Eroding liberty through kleptocracy
By Linda A. Prussen-Razzano
The Constitution, the foundation of our form of government, reigns supreme in enumerating those rights we, as individual human beings, claim by sheer virtue of our humanity. The delicate balance of power between the various branches of government and the repeated emphasis on individual liberties stands as a testament to the genius of the Founding Fathers. They carefully listed those rights necessary for individuals to pursue, unfettered, their own unique destiny, while at the same time allowing certain powers to the States to ensure the preservation of the rights of others. Thus, while not politically correct in historical hindsight, those allowances eventually saw that all citizens were recognized with equal certainty before the law.
In a word: brilliant.
Often overlooked is the reality that the Bill of Rights does not afford us our "rights," it merely enumerates those that we already possess. It does not grant us "rights," like a king making bequests; these rights are "inherent," ours by birth. This underlying belief structure, this "foundation" principle, embodies us not just with the protection of the government, but - equally - protection from the government. Further, the 9th Amendment, which suggests that additional rights can be claimed by The People, and the 10th Amendment, which returns all remaining power to The People, were included to prevent the government from exercising future undue powers, powers not specifically granted, through a warped interpretation of the Constitution.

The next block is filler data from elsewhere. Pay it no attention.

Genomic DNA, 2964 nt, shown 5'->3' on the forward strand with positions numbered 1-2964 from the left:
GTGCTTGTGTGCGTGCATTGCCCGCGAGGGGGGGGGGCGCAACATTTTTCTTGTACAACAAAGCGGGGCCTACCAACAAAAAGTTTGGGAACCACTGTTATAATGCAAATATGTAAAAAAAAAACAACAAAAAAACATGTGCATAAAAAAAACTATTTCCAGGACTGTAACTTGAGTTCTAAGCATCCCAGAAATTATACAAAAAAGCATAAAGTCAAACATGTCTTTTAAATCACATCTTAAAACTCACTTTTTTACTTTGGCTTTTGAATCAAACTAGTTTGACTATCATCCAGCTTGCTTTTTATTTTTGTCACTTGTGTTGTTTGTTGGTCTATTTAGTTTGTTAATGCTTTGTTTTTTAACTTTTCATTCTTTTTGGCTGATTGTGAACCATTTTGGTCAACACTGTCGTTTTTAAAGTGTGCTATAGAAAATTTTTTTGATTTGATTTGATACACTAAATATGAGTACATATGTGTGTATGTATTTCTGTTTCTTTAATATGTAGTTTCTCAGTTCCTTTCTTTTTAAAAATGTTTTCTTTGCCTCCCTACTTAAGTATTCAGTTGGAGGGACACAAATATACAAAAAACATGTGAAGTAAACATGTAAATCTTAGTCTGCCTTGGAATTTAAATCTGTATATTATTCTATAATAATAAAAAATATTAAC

The true brilliance of the Constitution stems not just from our properly recognized and enumerated rights, but from a willingness to not acknowledge "rights" where none exist. Aside from the personal responsibilities accompanying each of our rights, they also incorporate an interesting sociopolitical dichotomy: a method to shield ourselves from abuse by the government, while, at the same time, a tacit invitation to use the power of the government to ensure the free exercise of those rights. Hence, a person may freely exercise their rights, and can call on the government to prevent others from prohibiting their free exercise of said rights.